Normally, sufficient iron intake was needed for children’s physiological growth and development. On the contrary, children with TDT should be avoided from high iron intake including iron-fortified food. The contribution of iron from diet is small compared to blood transfusion, only 1–2 mg/day. Most of the subjects in this study receive exclusive breastfeeding and then added complementary foods at the age of 6 months above. It can be predicted that their estimated iron intake and its bioavailability only met their daily physiological requirement and will not contribute to iron overload in the body. This is in line with El Safy et al. study who stated there is no significant difference of iron status in infants with β-thalassemia major who received exclusive breastfeeding, exclusive formula feeding, and combination of them. Iron concentration in human milk is lower compared to infant formula, and seemingly, it should not contribute to iron burden in newly diagnosed TDT patients [2, 22]. Moreover, this study showed the newly diagnosed severe thalassemia baby has high iron body level since the beginning, at diagnosis mean SF level was with range (65.2–768.3), while the mean TS level was with range (20.1–98.7) comparing normal SF and TS level in nonthalassemic children (SF 7–140 ng/mL; TS 6–38%), respectively. It seemed that body iron load in newly diagnosed severe thalassemia is mostly due to increased iron absorption related to IE and erythroid expansion mechanism which occurred since the early age [2, 13, 22, 23].
Apparently, iron chelator administration in severe β-thalassemia patients should not be only determined by the amount of transfusions. Further study was needed to assign time to initiate iron chelator administration in newly diagnosed severe β-thalassemia patients, as nowadays, the medication for them is available. Origa et al. also reported that early chelation therapy in children with TDT should be administered to prevent iron-related complication such as hypogonadism . A randomized controlled trial by Elalfy et al. reported the safety and efficacy of early start of iron chelation therapy in young children newly diagnosed with TDT . A multicentre study from Egypt, Indonesia, and Malaysia and also other studies of Makis et al. (Greece) and Chuansumrit et al. (Thailand) showed safety and efficacy of oral iron chelator in TDT children 1–10 years old [26–28]. Detrimental effects of iron overload can be prevented with good adherences to iron chelation therapy [1, 9, 10].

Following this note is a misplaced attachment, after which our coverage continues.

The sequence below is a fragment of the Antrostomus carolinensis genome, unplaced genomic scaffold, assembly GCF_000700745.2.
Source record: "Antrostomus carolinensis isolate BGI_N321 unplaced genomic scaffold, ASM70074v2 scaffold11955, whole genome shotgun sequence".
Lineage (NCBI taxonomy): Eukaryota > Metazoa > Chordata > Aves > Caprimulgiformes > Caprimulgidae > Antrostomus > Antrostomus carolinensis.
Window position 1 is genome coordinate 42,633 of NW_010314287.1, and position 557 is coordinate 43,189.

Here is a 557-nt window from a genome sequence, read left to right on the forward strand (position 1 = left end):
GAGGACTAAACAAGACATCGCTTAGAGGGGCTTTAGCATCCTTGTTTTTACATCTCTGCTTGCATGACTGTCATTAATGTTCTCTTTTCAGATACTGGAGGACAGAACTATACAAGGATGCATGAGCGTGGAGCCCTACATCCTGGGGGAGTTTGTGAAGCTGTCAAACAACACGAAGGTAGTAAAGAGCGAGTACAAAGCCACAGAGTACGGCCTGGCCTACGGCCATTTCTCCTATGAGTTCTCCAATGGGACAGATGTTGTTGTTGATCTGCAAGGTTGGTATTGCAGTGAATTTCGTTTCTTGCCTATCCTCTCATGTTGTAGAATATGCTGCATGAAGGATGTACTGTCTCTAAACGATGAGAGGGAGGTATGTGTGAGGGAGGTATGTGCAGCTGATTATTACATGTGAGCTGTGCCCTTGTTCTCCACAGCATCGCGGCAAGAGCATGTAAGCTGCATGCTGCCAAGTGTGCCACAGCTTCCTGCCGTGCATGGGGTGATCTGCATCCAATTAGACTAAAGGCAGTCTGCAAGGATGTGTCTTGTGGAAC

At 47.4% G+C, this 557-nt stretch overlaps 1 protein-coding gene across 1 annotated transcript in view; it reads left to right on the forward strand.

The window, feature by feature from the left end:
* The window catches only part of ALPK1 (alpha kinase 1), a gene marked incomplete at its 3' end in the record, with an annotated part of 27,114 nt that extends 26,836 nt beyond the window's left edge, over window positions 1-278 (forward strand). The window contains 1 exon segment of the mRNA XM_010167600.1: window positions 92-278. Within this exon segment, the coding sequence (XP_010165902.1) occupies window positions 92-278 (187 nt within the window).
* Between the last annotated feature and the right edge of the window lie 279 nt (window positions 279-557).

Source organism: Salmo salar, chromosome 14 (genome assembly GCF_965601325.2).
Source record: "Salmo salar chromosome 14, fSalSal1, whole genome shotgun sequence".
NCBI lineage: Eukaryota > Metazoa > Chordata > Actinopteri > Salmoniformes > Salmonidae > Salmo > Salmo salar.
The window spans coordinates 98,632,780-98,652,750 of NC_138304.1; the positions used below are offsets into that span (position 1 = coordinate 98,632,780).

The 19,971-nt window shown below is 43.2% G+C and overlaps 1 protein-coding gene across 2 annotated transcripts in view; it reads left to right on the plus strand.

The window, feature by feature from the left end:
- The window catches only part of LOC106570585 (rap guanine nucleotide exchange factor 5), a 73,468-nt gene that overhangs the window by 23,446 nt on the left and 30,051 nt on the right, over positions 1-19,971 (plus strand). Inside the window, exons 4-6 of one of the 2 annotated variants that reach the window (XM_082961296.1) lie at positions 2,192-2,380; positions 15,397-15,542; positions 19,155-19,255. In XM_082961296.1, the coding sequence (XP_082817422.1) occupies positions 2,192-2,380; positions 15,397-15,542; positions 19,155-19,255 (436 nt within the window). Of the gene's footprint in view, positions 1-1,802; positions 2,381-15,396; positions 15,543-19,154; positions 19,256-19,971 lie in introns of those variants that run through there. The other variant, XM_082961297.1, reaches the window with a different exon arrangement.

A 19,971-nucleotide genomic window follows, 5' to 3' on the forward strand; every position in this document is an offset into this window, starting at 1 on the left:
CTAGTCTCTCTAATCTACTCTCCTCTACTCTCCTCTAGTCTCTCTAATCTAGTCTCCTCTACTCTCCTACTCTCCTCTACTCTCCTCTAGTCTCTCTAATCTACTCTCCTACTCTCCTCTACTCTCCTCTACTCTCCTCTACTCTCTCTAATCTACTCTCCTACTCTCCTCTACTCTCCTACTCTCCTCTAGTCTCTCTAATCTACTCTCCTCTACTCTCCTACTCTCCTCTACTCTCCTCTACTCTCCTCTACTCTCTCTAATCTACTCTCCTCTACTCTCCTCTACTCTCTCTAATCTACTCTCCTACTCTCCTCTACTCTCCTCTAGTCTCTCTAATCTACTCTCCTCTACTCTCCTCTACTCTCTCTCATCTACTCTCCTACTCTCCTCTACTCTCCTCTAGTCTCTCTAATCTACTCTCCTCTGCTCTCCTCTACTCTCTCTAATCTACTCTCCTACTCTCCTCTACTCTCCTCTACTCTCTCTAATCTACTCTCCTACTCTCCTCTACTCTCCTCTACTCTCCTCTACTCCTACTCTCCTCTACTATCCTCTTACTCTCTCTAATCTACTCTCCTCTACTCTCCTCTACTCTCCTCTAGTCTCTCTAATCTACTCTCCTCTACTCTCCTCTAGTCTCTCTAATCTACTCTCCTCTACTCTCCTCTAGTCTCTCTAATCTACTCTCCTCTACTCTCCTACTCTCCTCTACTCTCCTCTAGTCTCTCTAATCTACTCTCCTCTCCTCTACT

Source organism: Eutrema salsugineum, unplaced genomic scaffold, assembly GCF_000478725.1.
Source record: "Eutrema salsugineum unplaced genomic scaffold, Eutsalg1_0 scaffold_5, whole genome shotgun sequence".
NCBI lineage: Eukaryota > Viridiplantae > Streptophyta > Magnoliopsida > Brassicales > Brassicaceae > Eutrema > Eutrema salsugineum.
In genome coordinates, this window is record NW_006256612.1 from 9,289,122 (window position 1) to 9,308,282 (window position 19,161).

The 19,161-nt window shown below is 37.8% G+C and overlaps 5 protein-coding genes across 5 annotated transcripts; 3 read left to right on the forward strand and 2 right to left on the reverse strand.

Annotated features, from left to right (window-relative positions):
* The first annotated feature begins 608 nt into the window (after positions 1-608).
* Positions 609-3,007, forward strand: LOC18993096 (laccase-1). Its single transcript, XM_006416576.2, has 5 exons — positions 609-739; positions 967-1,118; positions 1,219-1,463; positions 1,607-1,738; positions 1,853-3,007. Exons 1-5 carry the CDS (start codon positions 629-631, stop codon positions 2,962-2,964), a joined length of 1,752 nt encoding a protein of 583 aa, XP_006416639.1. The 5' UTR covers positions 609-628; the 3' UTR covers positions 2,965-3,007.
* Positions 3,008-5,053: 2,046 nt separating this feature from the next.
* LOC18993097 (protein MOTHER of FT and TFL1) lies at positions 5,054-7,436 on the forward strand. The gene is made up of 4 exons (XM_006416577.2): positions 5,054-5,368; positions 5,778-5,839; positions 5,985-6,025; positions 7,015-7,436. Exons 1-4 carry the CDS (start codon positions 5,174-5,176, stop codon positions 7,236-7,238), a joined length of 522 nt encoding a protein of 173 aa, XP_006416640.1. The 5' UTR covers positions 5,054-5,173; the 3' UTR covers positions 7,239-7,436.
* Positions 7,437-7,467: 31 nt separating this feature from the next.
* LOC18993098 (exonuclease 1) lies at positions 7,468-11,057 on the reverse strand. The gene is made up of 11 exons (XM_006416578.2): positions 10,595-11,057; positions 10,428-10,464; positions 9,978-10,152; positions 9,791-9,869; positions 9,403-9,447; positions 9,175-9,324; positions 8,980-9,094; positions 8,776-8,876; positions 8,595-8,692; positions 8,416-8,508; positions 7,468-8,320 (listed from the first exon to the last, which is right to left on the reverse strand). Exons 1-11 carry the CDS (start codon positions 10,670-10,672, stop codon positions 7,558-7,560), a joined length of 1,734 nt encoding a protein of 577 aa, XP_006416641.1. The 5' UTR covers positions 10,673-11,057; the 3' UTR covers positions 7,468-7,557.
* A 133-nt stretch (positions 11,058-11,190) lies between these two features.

Elevated iron status has been existed in newly diagnosed severe β-thalassemia, while hepcidin level still normal although the value tends to increase. It is suggested that iron chelator should be administered earlier.
The data used to support the findings of this study are available from the corresponding author upon request.
Conflicts of Interest
The authors declare that there is no conflict of interests regarding the publication of this paper.
We would like to thank the parents and children for participating in this study. We also thank the doctors and nurses of Thalassemia Clinic for their dedicated care for our patients.